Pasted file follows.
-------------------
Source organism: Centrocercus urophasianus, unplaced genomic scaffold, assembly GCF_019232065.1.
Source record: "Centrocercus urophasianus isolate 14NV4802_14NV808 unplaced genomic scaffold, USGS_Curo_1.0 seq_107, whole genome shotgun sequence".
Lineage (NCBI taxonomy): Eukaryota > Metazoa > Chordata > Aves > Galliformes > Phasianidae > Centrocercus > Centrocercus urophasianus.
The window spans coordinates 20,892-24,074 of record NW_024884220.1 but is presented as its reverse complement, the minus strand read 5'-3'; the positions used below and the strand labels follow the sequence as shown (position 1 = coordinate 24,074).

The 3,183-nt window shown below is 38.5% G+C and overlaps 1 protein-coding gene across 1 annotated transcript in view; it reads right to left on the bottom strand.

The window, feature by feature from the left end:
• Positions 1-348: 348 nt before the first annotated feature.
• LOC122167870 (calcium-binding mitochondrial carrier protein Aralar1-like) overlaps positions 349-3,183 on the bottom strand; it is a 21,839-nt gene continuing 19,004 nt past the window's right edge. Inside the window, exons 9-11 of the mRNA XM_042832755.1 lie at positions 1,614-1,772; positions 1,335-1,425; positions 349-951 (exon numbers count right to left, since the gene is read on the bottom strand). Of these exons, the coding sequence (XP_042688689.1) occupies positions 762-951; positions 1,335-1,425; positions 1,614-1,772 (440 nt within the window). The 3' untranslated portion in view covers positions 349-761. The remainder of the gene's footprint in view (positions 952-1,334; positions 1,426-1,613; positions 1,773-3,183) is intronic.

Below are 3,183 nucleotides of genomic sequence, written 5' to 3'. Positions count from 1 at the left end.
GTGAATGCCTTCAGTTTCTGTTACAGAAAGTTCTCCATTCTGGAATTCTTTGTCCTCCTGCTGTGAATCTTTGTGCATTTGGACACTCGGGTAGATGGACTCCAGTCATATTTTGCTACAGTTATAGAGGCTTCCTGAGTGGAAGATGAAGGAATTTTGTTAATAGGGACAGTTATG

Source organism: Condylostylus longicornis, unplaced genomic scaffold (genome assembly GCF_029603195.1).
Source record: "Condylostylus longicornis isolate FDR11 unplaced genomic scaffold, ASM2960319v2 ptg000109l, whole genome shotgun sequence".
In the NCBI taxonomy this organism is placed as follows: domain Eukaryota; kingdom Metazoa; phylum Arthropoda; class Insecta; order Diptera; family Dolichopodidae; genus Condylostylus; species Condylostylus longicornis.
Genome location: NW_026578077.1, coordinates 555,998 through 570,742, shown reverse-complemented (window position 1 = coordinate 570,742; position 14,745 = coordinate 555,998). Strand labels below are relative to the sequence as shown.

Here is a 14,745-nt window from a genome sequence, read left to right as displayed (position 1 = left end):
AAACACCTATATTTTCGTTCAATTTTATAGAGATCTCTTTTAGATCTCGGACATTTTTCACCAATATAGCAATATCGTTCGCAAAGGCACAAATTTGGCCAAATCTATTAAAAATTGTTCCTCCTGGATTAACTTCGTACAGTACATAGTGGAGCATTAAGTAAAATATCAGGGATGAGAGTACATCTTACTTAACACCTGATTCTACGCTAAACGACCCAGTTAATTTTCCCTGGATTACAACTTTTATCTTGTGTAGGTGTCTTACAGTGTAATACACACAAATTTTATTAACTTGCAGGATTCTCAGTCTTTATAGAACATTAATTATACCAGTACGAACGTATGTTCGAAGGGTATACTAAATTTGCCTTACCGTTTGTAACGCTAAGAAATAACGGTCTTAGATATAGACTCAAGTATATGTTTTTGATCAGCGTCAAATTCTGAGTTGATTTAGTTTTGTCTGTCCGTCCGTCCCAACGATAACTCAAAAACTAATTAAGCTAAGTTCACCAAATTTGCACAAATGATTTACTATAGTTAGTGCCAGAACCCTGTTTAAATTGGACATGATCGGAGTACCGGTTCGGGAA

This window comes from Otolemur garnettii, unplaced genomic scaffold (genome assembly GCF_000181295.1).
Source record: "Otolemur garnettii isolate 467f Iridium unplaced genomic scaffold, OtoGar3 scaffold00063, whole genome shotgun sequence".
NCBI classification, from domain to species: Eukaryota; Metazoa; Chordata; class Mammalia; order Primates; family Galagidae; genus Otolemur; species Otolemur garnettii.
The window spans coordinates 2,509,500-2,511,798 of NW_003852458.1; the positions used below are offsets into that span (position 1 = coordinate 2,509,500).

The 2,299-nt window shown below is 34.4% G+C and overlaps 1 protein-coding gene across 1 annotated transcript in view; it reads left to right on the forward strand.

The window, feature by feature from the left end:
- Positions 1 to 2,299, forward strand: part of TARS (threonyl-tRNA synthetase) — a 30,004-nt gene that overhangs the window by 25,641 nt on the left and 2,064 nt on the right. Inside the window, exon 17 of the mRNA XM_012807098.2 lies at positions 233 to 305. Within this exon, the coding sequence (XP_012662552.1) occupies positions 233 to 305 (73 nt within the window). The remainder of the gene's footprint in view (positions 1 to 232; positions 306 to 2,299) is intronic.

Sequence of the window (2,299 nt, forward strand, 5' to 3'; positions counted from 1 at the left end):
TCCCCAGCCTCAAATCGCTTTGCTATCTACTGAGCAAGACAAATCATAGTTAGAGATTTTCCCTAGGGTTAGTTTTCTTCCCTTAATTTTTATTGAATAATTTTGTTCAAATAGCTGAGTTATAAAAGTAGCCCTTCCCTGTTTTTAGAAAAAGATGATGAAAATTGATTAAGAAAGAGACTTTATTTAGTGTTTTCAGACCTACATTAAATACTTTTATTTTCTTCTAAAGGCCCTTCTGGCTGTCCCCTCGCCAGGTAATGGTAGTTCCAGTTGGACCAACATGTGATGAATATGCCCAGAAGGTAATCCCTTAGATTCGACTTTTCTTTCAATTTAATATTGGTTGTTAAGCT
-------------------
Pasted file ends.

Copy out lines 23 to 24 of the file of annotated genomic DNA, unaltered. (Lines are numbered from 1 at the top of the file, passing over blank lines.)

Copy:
- Positions 1 to 2,299, forward strand: part of TARS (threonyl-tRNA synthetase) — a 30,004-nt gene that overhangs the window by 25,641 nt on the left and 2,064 nt on the right. Inside the window, exon 17 of the mRNA XM_012807098.2 lies at positions 233 to 305. Within this exon, the coding sequence (XP_012662552.1) occupies positions 233 to 305 (73 nt within the window). The remainder of the gene's footprint in view (positions 1 to 232; positions 306 to 2,299) is intronic.

Sequence of the window (2,299 nt, forward strand, 5' to 3'; positions counted from 1 at the left end):